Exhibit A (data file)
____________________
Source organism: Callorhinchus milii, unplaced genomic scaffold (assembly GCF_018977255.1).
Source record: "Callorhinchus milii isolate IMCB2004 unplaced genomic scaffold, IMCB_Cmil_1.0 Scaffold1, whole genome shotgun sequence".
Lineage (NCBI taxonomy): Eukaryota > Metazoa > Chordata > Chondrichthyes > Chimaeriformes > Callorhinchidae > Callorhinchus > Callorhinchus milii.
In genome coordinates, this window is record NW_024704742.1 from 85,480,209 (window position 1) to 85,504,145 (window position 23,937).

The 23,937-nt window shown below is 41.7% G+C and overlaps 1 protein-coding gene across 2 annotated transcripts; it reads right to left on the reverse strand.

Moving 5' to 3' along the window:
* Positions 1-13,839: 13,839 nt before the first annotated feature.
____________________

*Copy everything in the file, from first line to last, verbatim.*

Source organism: Callorhinchus milii, unplaced genomic scaffold (assembly GCF_018977255.1).
Source record: "Callorhinchus milii isolate IMCB2004 unplaced genomic scaffold, IMCB_Cmil_1.0 Scaffold1, whole genome shotgun sequence".
Lineage (NCBI taxonomy): Eukaryota > Metazoa > Chordata > Chondrichthyes > Chimaeriformes > Callorhinchidae > Callorhinchus > Callorhinchus milii.
In genome coordinates, this window is record NW_024704742.1 from 85,480,209 (window position 1) to 85,504,145 (window position 23,937).

The 23,937-nt window shown below is 41.7% G+C and overlaps 1 protein-coding gene across 2 annotated transcripts; it reads right to left on the reverse strand.

Moving 5' to 3' along the window:
* Positions 1-13,839: 13,839 nt before the first annotated feature.